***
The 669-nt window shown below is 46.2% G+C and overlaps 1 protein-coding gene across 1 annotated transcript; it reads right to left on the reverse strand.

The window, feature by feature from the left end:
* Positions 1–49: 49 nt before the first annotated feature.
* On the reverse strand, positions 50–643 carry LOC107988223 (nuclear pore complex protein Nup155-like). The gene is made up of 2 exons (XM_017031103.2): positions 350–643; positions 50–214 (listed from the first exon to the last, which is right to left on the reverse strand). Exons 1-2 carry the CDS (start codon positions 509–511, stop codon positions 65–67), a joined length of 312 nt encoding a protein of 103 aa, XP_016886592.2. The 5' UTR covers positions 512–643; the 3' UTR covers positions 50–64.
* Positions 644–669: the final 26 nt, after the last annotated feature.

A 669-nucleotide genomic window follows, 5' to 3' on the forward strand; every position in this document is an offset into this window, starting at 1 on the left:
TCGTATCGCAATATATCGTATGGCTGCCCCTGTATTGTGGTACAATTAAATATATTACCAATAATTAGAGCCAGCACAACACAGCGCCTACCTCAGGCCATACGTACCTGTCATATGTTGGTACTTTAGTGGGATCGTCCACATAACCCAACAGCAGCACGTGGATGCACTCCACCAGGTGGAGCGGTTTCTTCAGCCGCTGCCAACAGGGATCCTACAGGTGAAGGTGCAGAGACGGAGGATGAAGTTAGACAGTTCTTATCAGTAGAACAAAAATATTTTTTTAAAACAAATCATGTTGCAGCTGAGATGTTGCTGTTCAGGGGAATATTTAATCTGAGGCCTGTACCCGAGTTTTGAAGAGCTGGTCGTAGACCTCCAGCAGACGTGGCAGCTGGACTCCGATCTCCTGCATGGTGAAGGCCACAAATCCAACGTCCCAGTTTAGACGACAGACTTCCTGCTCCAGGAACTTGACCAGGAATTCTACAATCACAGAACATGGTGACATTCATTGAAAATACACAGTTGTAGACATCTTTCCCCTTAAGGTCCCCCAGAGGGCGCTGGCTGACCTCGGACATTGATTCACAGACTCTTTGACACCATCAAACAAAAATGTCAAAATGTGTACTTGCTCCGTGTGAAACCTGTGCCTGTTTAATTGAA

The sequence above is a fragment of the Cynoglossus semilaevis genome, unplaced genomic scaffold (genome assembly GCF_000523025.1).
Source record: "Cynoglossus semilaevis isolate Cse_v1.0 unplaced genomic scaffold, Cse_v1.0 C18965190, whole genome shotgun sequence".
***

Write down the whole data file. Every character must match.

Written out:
The 669-nt window shown below is 46.2% G+C and overlaps 1 protein-coding gene across 1 annotated transcript; it reads right to left on the reverse strand.

The window, feature by feature from the left end:
* Positions 1–49: 49 nt before the first annotated feature.
* On the reverse strand, positions 50–643 carry LOC107988223 (nuclear pore complex protein Nup155-like). The gene is made up of 2 exons (XM_017031103.2): positions 350–643; positions 50–214 (listed from the first exon to the last, which is right to left on the reverse strand). Exons 1-2 carry the CDS (start codon positions 509–511, stop codon positions 65–67), a joined length of 312 nt encoding a protein of 103 aa, XP_016886592.2. The 5' UTR covers positions 512–643; the 3' UTR covers positions 50–64.
* Positions 644–669: the final 26 nt, after the last annotated feature.

A 669-nucleotide genomic window follows, 5' to 3' on the forward strand; every position in this document is an offset into this window, starting at 1 on the left:
TCGTATCGCAATATATCGTATGGCTGCCCCTGTATTGTGGTACAATTAAATATATTACCAATAATTAGAGCCAGCACAACACAGCGCCTACCTCAGGCCATACGTACCTGTCATATGTTGGTACTTTAGTGGGATCGTCCACATAACCCAACAGCAGCACGTGGATGCACTCCACCAGGTGGAGCGGTTTCTTCAGCCGCTGCCAACAGGGATCCTACAGGTGAAGGTGCAGAGACGGAGGATGAAGTTAGACAGTTCTTATCAGTAGAACAAAAATATTTTTTTAAAACAAATCATGTTGCAGCTGAGATGTTGCTGTTCAGGGGAATATTTAATCTGAGGCCTGTACCCGAGTTTTGAAGAGCTGGTCGTAGACCTCCAGCAGACGTGGCAGCTGGACTCCGATCTCCTGCATGGTGAAGGCCACAAATCCAACGTCCCAGTTTAGACGACAGACTTCCTGCTCCAGGAACTTGACCAGGAATTCTACAATCACAGAACATGGTGACATTCATTGAAAATACACAGTTGTAGACATCTTTCCCCTTAAGGTCCCCCAGAGGGCGCTGGCTGACCTCGGACATTGATTCACAGACTCTTTGACACCATCAAACAAAAATGTCAAAATGTGTACTTGCTCCGTGTGAAACCTGTGCCTGTTTAATTGAA

The sequence above is a fragment of the Cynoglossus semilaevis genome, unplaced genomic scaffold (genome assembly GCF_000523025.1).
Source record: "Cynoglossus semilaevis isolate Cse_v1.0 unplaced genomic scaffold, Cse_v1.0 C18965190, whole genome shotgun sequence".